|The image shows the loss of dopamine in the striatum of a Parkinson's patient.
Since the disease was first described nearly 200 years ago, researchers have come to understand some of the
causes of the disease. It is now known that Parkinson's disease occurs when dopaminergic neurons in the area of the brain
known as the substantia nigra are destroyed. Normally these nerve cells release dopamine, a chemical that transmits signals
between the substantia nigra and the corpus striatum. These signals cause muscles to make smooth, controlled movements. It
is a normal aspect of aging to lose some dopamine-producing neurons however Parkinson's disease sufferers have lost anywhere
from 60 to 100% of their neurons in the substantia nigra. Researchers are currently trying to determine what causes the
loss of these neurons.
Researchers believe the major causes for the loss of these neurons are:
# Genetic Factors: About 15-25% of Parkinson's patients have a close relative with the disease. One study found that having two first
degree relatives with the disease increases an individuals chance of having Parkinsons ten times. When Parkinson's occurs
in families, the pattern of inheritance is difficult to pin down. Genes on chromosomes 4, 5, 6, 7, 8 and 17 have been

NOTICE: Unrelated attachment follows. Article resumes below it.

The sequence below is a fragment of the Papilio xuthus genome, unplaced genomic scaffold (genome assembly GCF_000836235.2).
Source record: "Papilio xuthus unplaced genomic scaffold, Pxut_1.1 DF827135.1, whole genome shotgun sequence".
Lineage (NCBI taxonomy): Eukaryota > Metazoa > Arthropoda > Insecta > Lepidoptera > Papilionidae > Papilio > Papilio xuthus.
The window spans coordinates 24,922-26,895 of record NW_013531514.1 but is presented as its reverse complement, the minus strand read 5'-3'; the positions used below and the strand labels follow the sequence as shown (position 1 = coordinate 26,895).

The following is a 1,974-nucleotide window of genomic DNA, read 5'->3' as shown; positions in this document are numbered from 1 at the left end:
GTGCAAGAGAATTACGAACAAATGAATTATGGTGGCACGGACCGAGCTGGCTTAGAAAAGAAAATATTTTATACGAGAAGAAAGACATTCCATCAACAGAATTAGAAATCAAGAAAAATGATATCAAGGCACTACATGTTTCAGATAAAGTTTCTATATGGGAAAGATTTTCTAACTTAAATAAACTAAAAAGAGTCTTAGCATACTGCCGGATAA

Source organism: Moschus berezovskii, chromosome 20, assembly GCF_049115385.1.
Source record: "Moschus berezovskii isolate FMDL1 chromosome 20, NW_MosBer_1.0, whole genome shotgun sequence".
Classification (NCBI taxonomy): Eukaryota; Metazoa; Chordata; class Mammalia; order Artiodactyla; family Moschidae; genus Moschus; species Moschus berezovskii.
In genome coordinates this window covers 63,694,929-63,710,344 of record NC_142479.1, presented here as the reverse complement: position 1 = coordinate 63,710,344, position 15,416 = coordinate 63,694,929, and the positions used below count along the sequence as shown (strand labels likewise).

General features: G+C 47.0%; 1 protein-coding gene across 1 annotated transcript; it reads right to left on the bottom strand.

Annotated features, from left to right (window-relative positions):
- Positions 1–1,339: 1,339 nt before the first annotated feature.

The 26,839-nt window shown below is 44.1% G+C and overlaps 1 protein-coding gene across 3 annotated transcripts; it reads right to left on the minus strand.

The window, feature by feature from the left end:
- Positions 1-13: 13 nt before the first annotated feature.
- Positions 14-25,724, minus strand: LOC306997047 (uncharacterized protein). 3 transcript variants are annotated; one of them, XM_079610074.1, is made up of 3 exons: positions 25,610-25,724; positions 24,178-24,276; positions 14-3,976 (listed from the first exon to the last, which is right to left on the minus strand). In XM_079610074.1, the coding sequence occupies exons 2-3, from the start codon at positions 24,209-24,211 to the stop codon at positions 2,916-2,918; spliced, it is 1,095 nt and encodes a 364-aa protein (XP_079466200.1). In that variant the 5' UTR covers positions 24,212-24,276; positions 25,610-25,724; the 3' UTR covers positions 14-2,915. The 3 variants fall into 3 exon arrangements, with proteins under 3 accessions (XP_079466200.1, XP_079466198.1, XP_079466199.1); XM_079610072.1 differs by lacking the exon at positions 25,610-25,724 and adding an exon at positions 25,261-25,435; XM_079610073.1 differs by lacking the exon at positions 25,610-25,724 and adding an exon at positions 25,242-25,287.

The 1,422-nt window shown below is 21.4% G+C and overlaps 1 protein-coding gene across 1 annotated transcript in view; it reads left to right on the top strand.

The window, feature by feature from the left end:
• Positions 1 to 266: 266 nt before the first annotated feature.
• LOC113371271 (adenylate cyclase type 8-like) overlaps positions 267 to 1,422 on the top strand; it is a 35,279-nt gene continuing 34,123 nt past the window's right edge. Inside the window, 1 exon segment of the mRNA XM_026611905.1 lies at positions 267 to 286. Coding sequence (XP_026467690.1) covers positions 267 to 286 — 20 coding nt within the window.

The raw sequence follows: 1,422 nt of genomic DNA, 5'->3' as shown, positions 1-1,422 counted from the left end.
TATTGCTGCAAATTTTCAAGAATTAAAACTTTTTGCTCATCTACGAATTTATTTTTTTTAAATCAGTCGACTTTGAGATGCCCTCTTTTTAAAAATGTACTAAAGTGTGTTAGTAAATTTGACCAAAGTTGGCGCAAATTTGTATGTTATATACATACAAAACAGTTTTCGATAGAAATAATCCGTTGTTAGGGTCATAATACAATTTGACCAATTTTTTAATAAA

linked to Parkinson's. Scientists have also found that the mitochondria of cells in the brain of some Parkinson's disease
patients do not function as efficiently as normal. The majority of Parkinson's disease cases is sporadic however.
# Environmental Factors: People with exposure to herbicides and pesticides are more likely to develop Parkinson's. Certain drugs
like haloperidal, chlorpromazine, metoclopramide, prochlorperazine and valproate have been linked to Parkinson's. Exposure
to the toxins manganese dust and the chemical MPTP may also cause Parkinson's.
Researchers now believe that Parkinson's disease results from a combination of both genetic and environmental